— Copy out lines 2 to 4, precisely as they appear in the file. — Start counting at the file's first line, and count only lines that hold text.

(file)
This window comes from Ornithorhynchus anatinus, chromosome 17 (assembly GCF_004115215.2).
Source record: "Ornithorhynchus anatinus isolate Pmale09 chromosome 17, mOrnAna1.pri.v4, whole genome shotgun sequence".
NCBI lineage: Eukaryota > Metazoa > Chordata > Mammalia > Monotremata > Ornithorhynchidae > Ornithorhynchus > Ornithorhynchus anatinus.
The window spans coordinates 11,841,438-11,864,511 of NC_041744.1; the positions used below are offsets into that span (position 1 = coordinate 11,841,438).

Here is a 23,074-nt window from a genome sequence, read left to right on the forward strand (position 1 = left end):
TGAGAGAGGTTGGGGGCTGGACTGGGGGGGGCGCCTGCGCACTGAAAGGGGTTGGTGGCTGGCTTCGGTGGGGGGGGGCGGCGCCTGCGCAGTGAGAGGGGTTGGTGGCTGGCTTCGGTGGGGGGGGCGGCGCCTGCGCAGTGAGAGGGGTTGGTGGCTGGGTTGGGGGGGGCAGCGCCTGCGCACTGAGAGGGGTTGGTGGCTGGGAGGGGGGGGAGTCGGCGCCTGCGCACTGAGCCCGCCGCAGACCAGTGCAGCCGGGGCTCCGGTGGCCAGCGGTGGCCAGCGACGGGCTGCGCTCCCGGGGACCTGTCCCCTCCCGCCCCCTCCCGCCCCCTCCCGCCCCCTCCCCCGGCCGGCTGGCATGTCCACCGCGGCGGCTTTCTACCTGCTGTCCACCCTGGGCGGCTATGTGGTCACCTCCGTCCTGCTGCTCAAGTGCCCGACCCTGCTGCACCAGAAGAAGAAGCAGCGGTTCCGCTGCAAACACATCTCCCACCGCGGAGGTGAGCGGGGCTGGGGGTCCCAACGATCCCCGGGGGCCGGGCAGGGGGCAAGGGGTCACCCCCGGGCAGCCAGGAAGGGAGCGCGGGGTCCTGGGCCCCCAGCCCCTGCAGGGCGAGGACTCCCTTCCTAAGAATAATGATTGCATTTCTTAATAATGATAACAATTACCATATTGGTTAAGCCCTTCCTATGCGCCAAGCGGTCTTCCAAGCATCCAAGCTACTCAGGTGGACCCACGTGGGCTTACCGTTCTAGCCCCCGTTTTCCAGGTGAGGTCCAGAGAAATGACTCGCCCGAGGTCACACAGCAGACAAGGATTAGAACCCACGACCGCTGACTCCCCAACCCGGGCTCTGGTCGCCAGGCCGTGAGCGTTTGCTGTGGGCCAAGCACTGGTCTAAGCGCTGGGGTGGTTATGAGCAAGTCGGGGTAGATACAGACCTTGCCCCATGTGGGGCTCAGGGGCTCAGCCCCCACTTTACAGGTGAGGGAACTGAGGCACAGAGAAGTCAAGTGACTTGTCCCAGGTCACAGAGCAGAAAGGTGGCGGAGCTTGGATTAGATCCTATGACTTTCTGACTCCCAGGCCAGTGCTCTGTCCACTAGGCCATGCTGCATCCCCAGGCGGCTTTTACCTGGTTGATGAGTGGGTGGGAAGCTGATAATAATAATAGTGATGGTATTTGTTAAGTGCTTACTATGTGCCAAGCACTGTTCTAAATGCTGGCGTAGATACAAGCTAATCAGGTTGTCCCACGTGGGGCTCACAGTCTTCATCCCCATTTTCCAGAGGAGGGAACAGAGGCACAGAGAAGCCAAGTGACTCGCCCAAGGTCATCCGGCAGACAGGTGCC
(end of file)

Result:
Source record: "Ornithorhynchus anatinus isolate Pmale09 chromosome 17, mOrnAna1.pri.v4, whole genome shotgun sequence".
NCBI lineage: Eukaryota > Metazoa > Chordata > Mammalia > Monotremata > Ornithorhynchidae > Ornithorhynchus > Ornithorhynchus anatinus.
The window spans coordinates 11,841,438-11,864,511 of NC_041744.1; the positions used below are offsets into that span (position 1 = coordinate 11,841,438).